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Hirshhorn Museum and Sculpture Garden Presents Major Retrospective of Louise Bourgeois
Louise Bourgeois, "Arch of Hysteria," 1993.Courtesy Cheim & Read, Galerie Karsten Greve, and Hauser & Wirth. Photo: Allan Finkelman.
WASHINGTON, DC.- The Smithsonian’s Hirshhorn Museum and Sculpture Garden will present a major retrospective of the works of Louise Bourgeois from Feb. 26 through May 17. Bourgeois, a leading figure in 20th century art, was born in Paris in 1911 and has lived in New York since 1938. The exhibition will fill the museum’s second-level galleries with over 120 works, primarily sculptural pieces, along with paintings and drawings. The last venue on a five-city world tour, the presentation at the Hirshhorn has been expanded to include five more major sculptures. Among them is the large “Crouching Spider” (2003). The nearly nine-foot-tall bronze-and-steel spider has already been installed outside the museum’s entrance, acting as an imposing greeter.

Throughout her 70-year career, Bourgeois has drawn upon personal memories to develop complex meditations on such universal themes as personal identity, family relationships and the power of art to express deeply felt emotions. Her materials range from traditional plaster, bronze, marble and wood to resin, latex, glass, rubber and electric lights, along with found objects such as toy dolls and old furniture and clothes. Bourgeois has an idiosyncratic aesthetic and has adapted and interpreted diverse ideas and styles from Europe and America, notably Surrealism, primitivism, psychoanalysis, conceptualism and feminism.

The exhibition begins with Bourgeois’ early drawings and paintings, notably the “Femme Maison” (1945-47) laced with figurative and symbolic content, images that would recur and evolve in sculptures made decades later. The first significant sculptures on view will be the nearly abstract, totemic standing figures known as the “Personages.” The series culminates in “Blind Leading the Blind” (1947–49) from the Hirshhorn’s collection.

Subsequent galleries present organic compositions suggesting embryonic growth, fertility and the flux of nature, as in “Torso, Self-Portrait” (1963–64) and the exquisitely carved marble “Cloud” (1969). Throughout the exhibition, a number of sculptures are suspended from the ceiling, in one of Bourgeois’ preferred means of suggesting “states of ambivalence and doubt.” The tiny “Spiral Woman” (1984) suggests a vertiginous state of constant yet pointless motion in a vast empty space. The life-size “Arch of Hysteria” (1993) alludes not only to a state of mind but to gender as well: The term “hysteria” was coined in the 19th century to refer to the emotionality of women, but Bourgeois made this figure male because “men are hysterical too.” The eerie “Legs” (1986), also from the Hirshhorn’s collection, dangles from the ceiling with the feet hovering just inches from the floor.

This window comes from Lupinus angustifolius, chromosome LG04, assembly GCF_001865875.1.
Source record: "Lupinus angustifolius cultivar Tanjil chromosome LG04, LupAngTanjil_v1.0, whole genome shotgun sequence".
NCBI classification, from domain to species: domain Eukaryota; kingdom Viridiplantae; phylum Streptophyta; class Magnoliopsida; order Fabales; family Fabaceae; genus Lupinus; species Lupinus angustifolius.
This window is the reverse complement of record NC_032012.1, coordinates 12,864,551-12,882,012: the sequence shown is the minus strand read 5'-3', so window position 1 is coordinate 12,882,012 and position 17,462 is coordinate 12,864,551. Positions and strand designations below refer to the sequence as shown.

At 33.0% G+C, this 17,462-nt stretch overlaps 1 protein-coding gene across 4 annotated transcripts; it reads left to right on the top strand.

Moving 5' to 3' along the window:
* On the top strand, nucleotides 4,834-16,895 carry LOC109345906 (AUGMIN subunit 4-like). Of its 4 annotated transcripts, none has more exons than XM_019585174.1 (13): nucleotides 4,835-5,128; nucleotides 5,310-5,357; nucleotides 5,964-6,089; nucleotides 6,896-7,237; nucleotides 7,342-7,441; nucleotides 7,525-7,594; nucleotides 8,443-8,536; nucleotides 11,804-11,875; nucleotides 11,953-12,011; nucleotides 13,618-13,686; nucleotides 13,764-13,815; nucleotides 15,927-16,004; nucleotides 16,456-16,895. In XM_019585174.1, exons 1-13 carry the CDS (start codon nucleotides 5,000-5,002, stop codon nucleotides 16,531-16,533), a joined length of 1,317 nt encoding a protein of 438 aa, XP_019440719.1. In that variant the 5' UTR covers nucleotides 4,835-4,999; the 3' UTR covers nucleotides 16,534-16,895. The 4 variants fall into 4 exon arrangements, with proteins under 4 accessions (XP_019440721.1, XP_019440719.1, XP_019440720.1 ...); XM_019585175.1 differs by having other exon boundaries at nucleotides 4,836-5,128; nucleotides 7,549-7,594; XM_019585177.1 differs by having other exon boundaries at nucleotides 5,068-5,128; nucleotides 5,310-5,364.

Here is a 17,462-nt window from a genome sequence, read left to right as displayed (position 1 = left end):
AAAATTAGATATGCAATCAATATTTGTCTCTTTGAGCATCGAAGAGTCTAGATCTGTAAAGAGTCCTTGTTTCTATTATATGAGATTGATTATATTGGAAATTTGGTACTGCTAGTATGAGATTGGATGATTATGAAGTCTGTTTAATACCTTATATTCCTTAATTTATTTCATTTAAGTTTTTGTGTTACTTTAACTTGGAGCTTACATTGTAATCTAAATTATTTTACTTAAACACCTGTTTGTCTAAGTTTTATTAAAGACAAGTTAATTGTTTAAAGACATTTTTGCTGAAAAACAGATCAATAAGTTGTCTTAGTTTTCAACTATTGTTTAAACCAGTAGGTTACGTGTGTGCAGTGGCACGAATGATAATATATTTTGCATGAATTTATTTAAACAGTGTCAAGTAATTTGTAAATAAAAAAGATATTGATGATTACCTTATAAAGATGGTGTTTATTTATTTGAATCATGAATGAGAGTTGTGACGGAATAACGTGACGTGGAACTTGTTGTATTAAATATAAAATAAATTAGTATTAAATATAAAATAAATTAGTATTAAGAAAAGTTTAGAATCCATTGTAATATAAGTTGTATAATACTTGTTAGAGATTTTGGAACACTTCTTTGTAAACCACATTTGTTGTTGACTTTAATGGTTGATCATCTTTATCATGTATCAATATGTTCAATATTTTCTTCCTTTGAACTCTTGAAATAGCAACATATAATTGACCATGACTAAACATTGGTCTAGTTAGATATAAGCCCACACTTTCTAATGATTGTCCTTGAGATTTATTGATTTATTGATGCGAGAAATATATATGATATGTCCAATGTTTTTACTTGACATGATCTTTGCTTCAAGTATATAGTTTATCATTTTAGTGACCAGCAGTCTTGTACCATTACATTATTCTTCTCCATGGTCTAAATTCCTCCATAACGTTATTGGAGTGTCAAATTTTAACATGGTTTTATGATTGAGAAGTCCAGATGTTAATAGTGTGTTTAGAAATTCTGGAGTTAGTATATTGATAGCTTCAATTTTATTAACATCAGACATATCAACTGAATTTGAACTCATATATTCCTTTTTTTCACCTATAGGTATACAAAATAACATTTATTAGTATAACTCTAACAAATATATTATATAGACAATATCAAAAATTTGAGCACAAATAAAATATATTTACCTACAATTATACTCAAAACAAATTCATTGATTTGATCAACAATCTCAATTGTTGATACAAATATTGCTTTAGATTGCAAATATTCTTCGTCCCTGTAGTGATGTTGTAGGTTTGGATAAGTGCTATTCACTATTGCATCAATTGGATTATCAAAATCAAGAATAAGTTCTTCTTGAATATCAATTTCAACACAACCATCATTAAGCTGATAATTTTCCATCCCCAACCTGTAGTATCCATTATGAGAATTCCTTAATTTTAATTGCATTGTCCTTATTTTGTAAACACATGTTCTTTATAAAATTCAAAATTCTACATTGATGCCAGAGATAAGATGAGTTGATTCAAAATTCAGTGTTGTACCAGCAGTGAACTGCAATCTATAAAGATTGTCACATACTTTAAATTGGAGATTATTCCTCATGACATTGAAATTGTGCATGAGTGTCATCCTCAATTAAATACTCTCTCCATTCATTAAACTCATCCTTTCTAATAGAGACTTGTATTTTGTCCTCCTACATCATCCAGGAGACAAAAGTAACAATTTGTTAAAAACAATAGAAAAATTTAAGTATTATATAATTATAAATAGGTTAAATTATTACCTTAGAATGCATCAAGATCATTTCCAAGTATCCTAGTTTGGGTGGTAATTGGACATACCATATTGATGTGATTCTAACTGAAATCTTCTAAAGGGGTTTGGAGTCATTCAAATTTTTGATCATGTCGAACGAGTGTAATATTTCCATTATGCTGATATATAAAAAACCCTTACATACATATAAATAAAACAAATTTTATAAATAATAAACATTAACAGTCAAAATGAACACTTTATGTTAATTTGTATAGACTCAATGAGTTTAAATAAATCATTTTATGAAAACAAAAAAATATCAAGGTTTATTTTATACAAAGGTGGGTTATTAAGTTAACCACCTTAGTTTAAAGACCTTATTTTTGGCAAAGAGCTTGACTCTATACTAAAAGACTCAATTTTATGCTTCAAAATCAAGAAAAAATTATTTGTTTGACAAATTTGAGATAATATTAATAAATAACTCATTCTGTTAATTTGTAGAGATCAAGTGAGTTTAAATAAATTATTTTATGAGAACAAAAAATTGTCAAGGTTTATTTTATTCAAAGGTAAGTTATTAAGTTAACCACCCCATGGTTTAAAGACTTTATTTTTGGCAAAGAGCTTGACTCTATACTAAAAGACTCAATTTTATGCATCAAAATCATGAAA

Bourgeois’ first sculpture of an enclosed environment, “The Destruction of the Father” (1974), is visible only from the front, like a stage in a theater. This work is a precursor to the large structured environments of the 1990s known as the “Cell” series, which the artist has explained “represent different types of pain: the physical, the emotional and psychological, and the mental and intellectual.” The “Cell” sculptures originated in the artist’s memories of emotional experiences in her own life, yet ultimately they express shared perceptions of the human condition. The circular “Red Room (Parents)” and “Red Room (Child)” (both 1994) suggest memories of childhood, enclosed like time capsules. Surrounded by wooden doors that do not open, these sculptures only partially reveal their contents to viewers who peer in through restricted apertures. In contrast to the inwardly focused “Red Room” duo, the circular “Cell (Twelve Oval Mirrors)” (1998) faces only outwards with nothing in the center, inviting viewers to contemplate themselves.

The title of “Cell (You Better Grow Up)” (1993) echoes a familiar phrase often used by parents to adolescents, yet the meaning of the contents of this metal cage are difficult to decipher. The message in “Cell (Choisy)” (1990–93) is more direct: a model of Bourgeois’ childhood home is imprisoned behind a chain-link fence and can be accessed only by passing under a terrifying guillotine. In the disturbing “Spider” (1997) composition, a huge black arachnid straddles a steel cage containing an empty child’s chair; the image is mystifying yet immensely powerful.

These sculptures, along with the rest of the exhibition, invite viewers to let their imaginations run wild, to intuit and invent meanings of their own. In today’s world of instantaneous information, this is a rare opportunity to revel in an intriguing domain of mystery, ambiguity, symbols and double meanings.

“Louise Bourgeois” was organized by the Hirshhorn in association with Tate Modern, London, and Centre Pompidou, Paris.







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